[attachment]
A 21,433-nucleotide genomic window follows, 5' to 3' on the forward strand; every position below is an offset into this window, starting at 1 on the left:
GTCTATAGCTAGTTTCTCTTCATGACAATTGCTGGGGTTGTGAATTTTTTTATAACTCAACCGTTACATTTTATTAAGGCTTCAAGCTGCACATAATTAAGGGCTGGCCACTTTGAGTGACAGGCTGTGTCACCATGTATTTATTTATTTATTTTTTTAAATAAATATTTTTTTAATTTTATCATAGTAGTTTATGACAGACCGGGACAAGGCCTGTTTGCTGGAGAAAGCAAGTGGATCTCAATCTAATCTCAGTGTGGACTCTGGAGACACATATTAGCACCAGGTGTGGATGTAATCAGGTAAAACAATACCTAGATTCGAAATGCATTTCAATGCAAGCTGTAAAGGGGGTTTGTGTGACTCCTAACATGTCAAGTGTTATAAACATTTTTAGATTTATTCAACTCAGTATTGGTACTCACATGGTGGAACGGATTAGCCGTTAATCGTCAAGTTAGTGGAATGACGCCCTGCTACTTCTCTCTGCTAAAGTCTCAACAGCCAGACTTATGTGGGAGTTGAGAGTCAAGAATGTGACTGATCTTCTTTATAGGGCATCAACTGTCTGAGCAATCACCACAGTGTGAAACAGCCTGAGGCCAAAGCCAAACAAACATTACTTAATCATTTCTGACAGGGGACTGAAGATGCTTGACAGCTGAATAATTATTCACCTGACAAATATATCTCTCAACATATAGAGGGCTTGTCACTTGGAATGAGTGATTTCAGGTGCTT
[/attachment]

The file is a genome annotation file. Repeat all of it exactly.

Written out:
A 21,433-nucleotide genomic window follows, 5' to 3' on the forward strand; every position below is an offset into this window, starting at 1 on the left:
GTCTATAGCTAGTTTCTCTTCATGACAATTGCTGGGGTTGTGAATTTTTTTATAACTCAACCGTTACATTTTATTAAGGCTTCAAGCTGCACATAATTAAGGGCTGGCCACTTTGAGTGACAGGCTGTGTCACCATGTATTTATTTATTTATTTTTTTAAATAAATATTTTTTTAATTTTATCATAGTAGTTTATGACAGACCGGGACAAGGCCTGTTTGCTGGAGAAAGCAAGTGGATCTCAATCTAATCTCAGTGTGGACTCTGGAGACACATATTAGCACCAGGTGTGGATGTAATCAGGTAAAACAATACCTAGATTCGAAATGCATTTCAATGCAAGCTGTAAAGGGGGTTTGTGTGACTCCTAACATGTCAAGTGTTATAAACATTTTTAGATTTATTCAACTCAGTATTGGTACTCACATGGTGGAACGGATTAGCCGTTAATCGTCAAGTTAGTGGAATGACGCCCTGCTACTTCTCTCTGCTAAAGTCTCAACAGCCAGACTTATGTGGGAGTTGAGAGTCAAGAATGTGACTGATCTTCTTTATAGGGCATCAACTGTCTGAGCAATCACCACAGTGTGAAACAGCCTGAGGCCAAAGCCAAACAAACATTACTTAATCATTTCTGACAGGGGACTGAAGATGCTTGACAGCTGAATAATTATTCACCTGACAAATATATCTCTCAACATATAGAGGGCTTGTCACTTGGAATGAGTGATTTCAGGTGCTT